Davis Cup threatens to serve up real fizzer
DAVIS Cup organisers admit selling tickets for the revamped competition is proving a challenge with less than two weeks to go.
Eighteen national teams, including Australia, will head to Madrid for the first edition of the week-long, World Cup-style event, which begins on November 18.
The new format, which has largely replaced the traditional home-and-away fixtures, was controversially approved at last year's International Tennis Federation AGM despite vociferous opposition from a number of current and former players, officials and fans.
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Barcelona footballer Gerard Pique's Kosmos company is the financial muscle behind the event having pledged to invest $4.3 billion over 25 years.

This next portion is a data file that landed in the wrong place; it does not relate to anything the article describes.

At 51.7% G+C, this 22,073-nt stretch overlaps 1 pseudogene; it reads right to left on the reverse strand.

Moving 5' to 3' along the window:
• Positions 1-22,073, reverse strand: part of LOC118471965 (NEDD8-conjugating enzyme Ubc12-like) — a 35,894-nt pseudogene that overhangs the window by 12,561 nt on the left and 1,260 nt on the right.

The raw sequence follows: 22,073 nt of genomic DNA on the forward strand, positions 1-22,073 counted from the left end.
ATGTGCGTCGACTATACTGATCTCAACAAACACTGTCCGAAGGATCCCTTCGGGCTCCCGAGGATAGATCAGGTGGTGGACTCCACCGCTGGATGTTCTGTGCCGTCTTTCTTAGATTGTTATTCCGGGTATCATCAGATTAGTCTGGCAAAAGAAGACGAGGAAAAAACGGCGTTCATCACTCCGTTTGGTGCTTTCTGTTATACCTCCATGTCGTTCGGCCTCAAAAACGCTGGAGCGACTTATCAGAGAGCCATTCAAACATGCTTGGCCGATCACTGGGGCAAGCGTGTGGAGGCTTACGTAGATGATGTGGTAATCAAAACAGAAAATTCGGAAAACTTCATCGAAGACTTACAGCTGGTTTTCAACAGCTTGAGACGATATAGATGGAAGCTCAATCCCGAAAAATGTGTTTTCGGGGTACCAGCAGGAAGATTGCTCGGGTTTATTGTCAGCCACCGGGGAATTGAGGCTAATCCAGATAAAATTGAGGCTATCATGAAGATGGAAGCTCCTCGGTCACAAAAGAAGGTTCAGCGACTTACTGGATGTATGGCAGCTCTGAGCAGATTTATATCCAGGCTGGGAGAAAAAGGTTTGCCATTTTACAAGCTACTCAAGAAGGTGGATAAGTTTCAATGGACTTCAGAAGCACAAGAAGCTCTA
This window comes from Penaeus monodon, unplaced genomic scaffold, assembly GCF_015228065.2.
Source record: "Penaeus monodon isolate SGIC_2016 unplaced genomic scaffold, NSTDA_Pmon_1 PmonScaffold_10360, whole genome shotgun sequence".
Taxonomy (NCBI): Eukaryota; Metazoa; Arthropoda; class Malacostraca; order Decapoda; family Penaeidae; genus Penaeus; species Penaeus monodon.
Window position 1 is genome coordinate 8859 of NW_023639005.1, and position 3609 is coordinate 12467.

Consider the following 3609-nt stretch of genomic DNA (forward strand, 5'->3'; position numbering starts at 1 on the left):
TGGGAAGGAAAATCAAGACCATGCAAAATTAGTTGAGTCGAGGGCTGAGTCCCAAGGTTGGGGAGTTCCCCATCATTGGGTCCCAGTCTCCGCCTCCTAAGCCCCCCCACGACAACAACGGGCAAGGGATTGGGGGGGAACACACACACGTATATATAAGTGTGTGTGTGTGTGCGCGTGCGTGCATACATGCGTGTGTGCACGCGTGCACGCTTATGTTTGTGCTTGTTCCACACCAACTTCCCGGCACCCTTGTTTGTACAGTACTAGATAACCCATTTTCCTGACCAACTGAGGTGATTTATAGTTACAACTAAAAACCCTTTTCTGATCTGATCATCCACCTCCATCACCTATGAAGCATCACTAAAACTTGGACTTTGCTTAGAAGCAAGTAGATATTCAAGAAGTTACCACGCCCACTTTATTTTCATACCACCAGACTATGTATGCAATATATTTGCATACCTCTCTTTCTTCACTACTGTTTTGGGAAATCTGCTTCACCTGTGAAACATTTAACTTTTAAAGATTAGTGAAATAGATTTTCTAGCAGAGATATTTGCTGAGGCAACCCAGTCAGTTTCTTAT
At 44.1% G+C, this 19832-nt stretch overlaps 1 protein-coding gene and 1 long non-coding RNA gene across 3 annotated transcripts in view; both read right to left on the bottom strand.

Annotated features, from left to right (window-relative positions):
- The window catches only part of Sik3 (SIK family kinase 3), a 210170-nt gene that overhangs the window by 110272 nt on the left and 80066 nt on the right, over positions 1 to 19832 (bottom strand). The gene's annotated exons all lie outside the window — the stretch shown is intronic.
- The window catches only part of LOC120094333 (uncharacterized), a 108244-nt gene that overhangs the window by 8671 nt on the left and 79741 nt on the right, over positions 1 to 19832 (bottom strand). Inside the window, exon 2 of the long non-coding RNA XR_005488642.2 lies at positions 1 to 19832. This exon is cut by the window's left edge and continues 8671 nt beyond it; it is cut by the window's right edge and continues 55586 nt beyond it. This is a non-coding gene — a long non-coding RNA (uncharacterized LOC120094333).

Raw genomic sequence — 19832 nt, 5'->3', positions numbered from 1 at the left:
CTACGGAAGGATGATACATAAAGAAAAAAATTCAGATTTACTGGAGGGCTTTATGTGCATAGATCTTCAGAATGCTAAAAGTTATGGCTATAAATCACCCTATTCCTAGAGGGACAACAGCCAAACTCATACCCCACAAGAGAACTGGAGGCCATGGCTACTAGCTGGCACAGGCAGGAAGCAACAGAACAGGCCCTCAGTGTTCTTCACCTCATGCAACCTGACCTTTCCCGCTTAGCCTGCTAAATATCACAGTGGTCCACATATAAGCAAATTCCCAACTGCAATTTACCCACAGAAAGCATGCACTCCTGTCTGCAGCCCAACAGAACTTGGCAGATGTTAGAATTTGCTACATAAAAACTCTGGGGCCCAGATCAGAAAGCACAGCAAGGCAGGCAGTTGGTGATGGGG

But efforts to recoup some of that money through strong ticket sales are proving problematic, although hosts Spain's group ties, against Russia and Croatia, have sold out the main arena, which seats more than 12,000 spectators.
The disappointing sales come despite countries naming strong teams, which was the main objective of the change of format.
Australia, captained by Lleyton Hewitt, are placed in Group D alongside Belgium and Colombia for the finals.
Nick Kyrgios will make his first Davis Cup appearance since February last year, alongside Australian No.1 Alex de Minaur, Jordan Thompson, John Millman and doubles specialist John Peers.
Six of the top 10 will be competing, including world No.1 Rafael Nadal and Novak Djokovic, with Germany's Alexander Zverev the only eligible player to opt against making the trip.